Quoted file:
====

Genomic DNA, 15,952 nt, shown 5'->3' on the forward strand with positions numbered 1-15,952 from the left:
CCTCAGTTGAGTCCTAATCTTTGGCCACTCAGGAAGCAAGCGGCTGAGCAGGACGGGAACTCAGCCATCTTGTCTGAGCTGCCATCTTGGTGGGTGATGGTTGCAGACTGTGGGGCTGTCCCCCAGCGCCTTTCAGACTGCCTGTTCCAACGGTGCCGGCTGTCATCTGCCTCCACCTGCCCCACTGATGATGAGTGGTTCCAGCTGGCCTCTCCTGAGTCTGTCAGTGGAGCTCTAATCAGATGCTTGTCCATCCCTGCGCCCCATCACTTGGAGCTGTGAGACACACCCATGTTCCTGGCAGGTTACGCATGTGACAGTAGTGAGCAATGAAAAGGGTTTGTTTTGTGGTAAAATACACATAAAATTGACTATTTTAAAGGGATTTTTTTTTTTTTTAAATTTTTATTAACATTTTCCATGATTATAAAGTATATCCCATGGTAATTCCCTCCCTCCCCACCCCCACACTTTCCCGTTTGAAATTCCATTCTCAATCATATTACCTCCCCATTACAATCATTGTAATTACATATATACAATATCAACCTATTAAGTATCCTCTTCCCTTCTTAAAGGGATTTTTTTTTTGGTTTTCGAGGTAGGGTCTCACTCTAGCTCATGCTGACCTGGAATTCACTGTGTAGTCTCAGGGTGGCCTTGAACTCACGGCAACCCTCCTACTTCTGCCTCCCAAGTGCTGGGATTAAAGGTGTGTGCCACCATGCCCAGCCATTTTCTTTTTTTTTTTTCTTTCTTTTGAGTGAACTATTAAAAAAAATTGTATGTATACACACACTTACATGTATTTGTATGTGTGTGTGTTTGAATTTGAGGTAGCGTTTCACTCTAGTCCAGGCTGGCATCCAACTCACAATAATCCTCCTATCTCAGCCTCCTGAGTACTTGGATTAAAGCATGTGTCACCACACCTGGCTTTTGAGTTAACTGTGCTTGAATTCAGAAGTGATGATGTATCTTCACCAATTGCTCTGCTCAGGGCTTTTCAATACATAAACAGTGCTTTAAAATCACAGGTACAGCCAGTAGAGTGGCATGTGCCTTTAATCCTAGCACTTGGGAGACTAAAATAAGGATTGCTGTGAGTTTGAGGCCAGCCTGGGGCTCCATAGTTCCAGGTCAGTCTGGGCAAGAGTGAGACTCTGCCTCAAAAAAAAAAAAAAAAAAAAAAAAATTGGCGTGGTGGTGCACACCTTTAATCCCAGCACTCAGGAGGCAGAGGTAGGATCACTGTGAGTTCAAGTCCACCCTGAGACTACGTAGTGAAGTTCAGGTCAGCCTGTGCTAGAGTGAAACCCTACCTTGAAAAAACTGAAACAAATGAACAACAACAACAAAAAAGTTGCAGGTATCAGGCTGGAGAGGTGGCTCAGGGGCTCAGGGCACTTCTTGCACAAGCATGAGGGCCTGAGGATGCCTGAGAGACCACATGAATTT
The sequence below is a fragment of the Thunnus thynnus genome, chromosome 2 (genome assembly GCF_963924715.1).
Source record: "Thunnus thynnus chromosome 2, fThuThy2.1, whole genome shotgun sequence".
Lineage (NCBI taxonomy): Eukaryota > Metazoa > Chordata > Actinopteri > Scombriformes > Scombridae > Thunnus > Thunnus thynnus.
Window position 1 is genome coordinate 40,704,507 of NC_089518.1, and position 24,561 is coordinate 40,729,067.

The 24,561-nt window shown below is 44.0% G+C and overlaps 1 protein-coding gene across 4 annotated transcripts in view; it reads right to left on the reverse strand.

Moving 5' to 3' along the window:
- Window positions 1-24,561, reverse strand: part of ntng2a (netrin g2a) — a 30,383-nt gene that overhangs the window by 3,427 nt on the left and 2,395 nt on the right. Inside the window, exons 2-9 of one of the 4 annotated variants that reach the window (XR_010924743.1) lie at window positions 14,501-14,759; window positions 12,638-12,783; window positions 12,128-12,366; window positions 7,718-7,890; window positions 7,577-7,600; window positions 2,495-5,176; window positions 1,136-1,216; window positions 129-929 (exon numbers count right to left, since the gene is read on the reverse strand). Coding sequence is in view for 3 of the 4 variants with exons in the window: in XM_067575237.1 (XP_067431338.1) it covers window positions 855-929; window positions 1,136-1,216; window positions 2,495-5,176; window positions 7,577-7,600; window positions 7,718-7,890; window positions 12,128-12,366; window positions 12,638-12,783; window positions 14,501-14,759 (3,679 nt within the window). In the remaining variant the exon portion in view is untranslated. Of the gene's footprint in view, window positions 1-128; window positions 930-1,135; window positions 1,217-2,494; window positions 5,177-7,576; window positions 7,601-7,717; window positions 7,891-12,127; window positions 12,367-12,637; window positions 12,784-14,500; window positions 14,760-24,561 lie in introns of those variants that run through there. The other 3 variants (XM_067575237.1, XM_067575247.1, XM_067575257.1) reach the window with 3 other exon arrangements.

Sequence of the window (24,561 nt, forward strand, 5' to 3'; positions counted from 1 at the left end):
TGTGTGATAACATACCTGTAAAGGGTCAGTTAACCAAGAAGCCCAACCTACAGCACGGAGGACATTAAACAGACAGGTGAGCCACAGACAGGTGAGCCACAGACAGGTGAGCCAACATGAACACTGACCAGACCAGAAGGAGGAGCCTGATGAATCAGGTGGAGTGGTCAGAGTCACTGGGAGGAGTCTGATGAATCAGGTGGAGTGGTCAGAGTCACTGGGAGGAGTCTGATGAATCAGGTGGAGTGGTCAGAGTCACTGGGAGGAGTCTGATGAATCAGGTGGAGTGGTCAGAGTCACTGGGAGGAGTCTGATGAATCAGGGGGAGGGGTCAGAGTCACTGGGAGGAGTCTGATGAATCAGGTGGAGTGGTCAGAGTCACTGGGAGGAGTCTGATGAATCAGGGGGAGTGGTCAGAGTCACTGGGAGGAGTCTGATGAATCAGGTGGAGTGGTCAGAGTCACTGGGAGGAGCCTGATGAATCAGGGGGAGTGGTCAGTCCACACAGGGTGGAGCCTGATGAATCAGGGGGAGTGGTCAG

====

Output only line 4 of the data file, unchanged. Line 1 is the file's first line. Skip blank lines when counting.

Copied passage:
Source record: "Thunnus thynnus chromosome 2, fThuThy2.1, whole genome shotgun sequence".